Sesame Street has tackled various lessons, such as bullying, divorce and obesity, from which it hopes its young viewership will learn. But a new program released by the Public Broadcasting System’s show, sponsored by a Department of Defense contractor, takes on a more heavy topic: when a family member goes to prison.
Sesame Street recently released a tool kit with resources for caregivers and providers to help children age 3 through 8 better understand what incarceration means and how to cope with it.
“The incarceration of a loved one can be very overwhelming for both children and caregivers,” Sesame Street’s website stated. “It can bring about big changes and transitions. In simple everyday ways, you can comfort your child and guide her through these tough moments. With your love and support she can get through anything that comes her way. Here are some tools to help you with the changes your child is going through.”
The “Little Children, Big Challenges: Incarceration” project’s main sponsor is listed as BAE Systems, a U.K.-based defense contractor who is a major contractor for the U.S. Department of Defense as well. The Atlantic Wire called this sponsorship somewhat “awkward.” And here’s why:
The British contractor, whose U.S. subsidiary is one of the largest suppliers to the Department of Defense, depends — like many other defense contractors — on the low-overhead labor of prisoners incarcerated at for-profit facilities.
But the Atlantic Wire also noted that BAE Systems also has a philanthropic arm.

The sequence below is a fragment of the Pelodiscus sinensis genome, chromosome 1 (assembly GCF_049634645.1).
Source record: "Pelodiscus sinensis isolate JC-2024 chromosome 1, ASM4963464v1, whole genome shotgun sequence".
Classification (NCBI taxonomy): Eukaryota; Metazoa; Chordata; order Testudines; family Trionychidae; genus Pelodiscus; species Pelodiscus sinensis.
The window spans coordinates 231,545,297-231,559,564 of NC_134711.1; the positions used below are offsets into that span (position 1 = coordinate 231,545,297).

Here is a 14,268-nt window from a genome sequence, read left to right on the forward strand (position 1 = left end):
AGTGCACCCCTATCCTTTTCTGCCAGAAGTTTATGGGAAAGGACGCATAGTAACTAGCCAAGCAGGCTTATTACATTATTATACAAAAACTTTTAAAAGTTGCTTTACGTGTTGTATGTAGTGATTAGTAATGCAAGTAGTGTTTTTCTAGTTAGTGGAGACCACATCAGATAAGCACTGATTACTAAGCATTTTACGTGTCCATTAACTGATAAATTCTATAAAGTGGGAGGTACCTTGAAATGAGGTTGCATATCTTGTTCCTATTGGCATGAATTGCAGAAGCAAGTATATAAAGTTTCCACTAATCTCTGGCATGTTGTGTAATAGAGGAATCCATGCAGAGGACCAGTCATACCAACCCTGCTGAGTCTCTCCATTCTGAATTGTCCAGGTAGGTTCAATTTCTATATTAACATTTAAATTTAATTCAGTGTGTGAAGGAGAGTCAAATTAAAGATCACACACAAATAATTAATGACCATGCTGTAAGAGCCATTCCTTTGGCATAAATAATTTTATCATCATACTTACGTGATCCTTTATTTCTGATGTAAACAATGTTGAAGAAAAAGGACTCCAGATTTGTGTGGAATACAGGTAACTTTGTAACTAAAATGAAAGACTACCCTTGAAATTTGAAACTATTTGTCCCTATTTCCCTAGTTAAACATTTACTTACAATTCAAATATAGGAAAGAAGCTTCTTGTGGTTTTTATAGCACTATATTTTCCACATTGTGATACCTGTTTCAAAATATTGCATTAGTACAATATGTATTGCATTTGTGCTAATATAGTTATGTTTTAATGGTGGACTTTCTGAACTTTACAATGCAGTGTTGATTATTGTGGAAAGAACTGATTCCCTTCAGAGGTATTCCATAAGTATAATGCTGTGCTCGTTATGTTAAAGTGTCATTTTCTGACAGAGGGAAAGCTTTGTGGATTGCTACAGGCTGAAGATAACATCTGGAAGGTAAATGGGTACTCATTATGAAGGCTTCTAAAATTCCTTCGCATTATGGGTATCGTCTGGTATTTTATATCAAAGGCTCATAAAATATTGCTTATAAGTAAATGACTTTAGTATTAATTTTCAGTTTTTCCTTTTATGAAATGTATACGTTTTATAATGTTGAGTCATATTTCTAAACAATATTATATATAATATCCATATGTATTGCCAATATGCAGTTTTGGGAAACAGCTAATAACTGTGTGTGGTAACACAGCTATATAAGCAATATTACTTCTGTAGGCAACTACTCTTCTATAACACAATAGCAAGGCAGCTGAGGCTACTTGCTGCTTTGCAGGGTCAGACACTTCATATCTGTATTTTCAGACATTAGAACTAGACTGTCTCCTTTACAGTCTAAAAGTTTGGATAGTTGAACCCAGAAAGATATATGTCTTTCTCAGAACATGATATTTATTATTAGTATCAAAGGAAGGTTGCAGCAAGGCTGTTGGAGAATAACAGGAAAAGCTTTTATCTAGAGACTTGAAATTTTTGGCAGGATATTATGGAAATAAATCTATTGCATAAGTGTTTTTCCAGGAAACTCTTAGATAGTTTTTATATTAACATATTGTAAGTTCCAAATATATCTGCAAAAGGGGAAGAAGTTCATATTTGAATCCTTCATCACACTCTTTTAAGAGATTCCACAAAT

The tool kit to help children deal with incarceration of loved ones was introduced by CBS News’ Seth Doane, who was told by the woman heading the Sesame Street Workshop on the topic, Melissa Dino, that the lack of resources for families with an incarcerated member was surprising.
The tool kit gives tips for parents and caregivers about how to talk with children and prepare them for various situations involving the incarceration. It developed different methods to allow the child to express his or her feelings. And there’s even a story of a little girl whose dad is in prison and who initially has a hard time at a family fun night, which she attends with her uncle, due to the circumstances.
Sesame Street also put together a series of short videos involving a child whose father was in prison as well. The series includes the boy’s feelings of being sad, angry and often not wanting others to know about his dad.
Here’s more from CBS News regarding the project:
Dino said children sometimes think it’s their fault that a parent was incarcerated. “They have difficult, guilty feelings; they have all kinds of feelings. They’re not sure how to express them,” she said.
“Incarcerated” features a Muppet character, Alex, who has experienced a father who is in jail. The colorful character is, in effect, color-blind.
“The beauty of a Muppet,” said Dino, “is they can be any color. They can speak to so many different children. Alex is orange and he’s got blue hair, so he doesn’t speak to any one particular ethnicity or race. He speaks to all children.”
Although a study found in 2010 that one in every 28 children in the United States had a parent in prison, not everyone seems to agree with the tool kit in general. Mike Riggs for Reason’s blog wrote, “congratulations, America, on making it almost normal to have a parent in prison or jail.”